Joining dozens of prepubescent girls wearing white lace dresses and gossamer veils, I raised my then-virginal voice in song to honor Mary, Queen of the May. As the crown of blue flowers was placed on the statue of the Blessed Virgin, we sang in innocent unison: "O Mary! we crown thee with blossoms today, Queen of the Angels, Queen of the May, O Mary! we crown thee with blossoms today, Queen of the Angels, Queen of the May."
Little did I know that I was participating in, gasp, a pagan ritual co-opted by the good fellows responsible for carving Christianity--and in this specific case, the Catholic church--from centuries-old beliefs honoring not some remote and dour white man with a flowing beard and nasty temperament as the one Supreme Being, but instead a pantheon of frolicking gods and goddesses who reveled in Nature. But on that sunny day in May, I was safely sheltered from the truth lurking behind the theology.
Yet truth has a way of poking through, and it started rearing its capricious head when I later spied a smarmy priest bouncing the aforementioned virgins on his knees as his face flushed in a most unseemly and unholy manner. Aghast at such behavior, I thought, "This cannot be!" But it was, and--though I didn't know it at the time--my transformation from a pious and devout believer to a doubting Thomasina had begun.
Seeds of rebellion had been planted earlier by an elementary school teacher with the temerity to celebrate the month of May as Earth-loving people had honored it for centuries. On May Day (the first of the month), Mrs. Fisher, a social studies teacher with the patience of a saint, trooped us down to the auditorium where she distributed musical instruments and introduced us to the pleasures of the maypole. I always longed for a tambourine. Some years, I was lucky enough to get one.
Cacophonous and gleeful children held maypole streamers as they blissfully skipped around the brightly decorated shaft. Reveling in our freedom, May Day was the happiest day of the school year.
Years later, I found myself at a Catholic high school singing, in Latin no less, "Tantum Ergo," a song whose title translates to "Down in Adoration Falling." Unbeknownst to my increasingly skeptical self, several lines reveal the insidious purpose of this exercise in brainwashing.
Lo! the sacred Host we hail,
Lo! o'er ancient forms departing
Newer rites of grace prevail;
Faith for all defects supplying,
Where the feeble senses fail.
It would be decades before I learned this English translation and understood how the Church expropriated ancient pagan rituals to its own ends. And by discrediting human senses as feeble--thus severing our connection to the natural world--the Church could base its authority on an unquestioning faith.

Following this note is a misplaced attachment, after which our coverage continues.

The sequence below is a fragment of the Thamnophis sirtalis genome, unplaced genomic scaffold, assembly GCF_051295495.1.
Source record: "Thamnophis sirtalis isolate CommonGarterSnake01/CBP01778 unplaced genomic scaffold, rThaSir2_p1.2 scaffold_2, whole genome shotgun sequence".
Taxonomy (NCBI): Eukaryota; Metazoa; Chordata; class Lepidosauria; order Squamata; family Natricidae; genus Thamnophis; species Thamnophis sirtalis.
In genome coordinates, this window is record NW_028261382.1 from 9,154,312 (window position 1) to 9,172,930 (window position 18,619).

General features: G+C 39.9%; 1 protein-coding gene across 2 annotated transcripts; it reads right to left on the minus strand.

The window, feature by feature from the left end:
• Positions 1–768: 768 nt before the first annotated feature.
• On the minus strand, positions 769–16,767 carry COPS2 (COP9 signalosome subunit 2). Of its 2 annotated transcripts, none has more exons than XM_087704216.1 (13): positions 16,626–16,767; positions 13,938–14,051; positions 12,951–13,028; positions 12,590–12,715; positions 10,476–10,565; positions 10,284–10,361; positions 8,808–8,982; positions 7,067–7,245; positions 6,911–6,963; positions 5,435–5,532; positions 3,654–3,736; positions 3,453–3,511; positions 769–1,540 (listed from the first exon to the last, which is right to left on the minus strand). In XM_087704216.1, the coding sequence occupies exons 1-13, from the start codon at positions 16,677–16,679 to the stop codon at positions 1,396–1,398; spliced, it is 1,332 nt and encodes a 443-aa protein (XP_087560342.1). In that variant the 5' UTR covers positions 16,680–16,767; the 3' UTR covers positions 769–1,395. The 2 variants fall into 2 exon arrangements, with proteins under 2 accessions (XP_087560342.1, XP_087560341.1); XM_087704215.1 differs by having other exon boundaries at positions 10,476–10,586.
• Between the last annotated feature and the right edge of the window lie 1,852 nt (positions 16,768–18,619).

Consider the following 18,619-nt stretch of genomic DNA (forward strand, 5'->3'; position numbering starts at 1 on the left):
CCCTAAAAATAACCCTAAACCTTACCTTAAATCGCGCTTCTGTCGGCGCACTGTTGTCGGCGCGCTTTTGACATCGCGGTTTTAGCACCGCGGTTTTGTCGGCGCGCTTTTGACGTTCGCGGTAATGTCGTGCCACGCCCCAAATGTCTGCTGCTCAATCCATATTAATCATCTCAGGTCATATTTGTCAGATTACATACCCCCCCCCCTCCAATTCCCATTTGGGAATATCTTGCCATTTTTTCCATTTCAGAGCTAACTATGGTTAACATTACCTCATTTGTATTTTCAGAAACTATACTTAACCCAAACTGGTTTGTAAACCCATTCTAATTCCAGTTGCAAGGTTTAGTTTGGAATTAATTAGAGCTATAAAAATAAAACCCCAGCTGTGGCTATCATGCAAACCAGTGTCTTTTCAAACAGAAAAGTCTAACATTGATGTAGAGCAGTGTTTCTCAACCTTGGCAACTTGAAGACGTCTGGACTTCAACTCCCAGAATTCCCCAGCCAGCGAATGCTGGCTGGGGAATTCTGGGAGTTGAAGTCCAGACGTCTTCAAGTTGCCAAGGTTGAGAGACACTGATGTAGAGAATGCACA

But despite centuries of suppression, inquisitions, crusades and the burning of witches, the Old Ways managed to survive, albeit among a greatly diminished number of people. Pagans and Wiccans still celebrate May as one of the most important months of the year.
May Day's ancient Celtic name is Beltane. An Anglicized version of the Irish Bealtaine, it refers to the Celtic god of light and is associated with fire. According to a Wiccan Web site, there are several names for Beltane, including Roodmas, a name the Church bestowed on the day in an effort to shift the population's loyalty from the maypole to the Holy Rood or cross.
While the maypole's flagrant phallic imagery symbolized life, the cross represented death. The struggle between the Church and the ancient beliefs was one between Eros and Thanatos; to the detriment of future generations, the death-worshippers prevailed. Though an unabashed celebration of fertility and sexuality, May Day rituals involved more than dancing around the maypole. "Walking the circuit of one's property ('beating the bounds'), repairing fences and boundary markers, processions of chimney-sweeps and milk maids, archery tournaments, morris dances, sword dances, feasting, music, drinking and maidens bathing their faces in the dew of May morning to retain their youthful beauty," were all part of the scene, according to one source. Of course, May day also included sexual romps in the woods, and it was this spirited, guilt-free, joyous and decidedly non-monogamous tangling of loins that got the Puritans' panties all in a bunch. An upset Puritan is said to have written that men "doe use commonly to runne into woodes in the night time, amongst maidens, to set bowes, in so muche, as I have hearde of tenne maidens whiche went to set May, and nine of them came home with childe." Another, speaking of those naughty maidens in the woods, complained "not the least one of them comes home again a virgin." Imagine that.
And imagine how human history might have taken a different course if, instead of crowning statues or celebrating an ersatz "holiday" like Law Day, we were all still enjoying the fruits of the lusty month of May.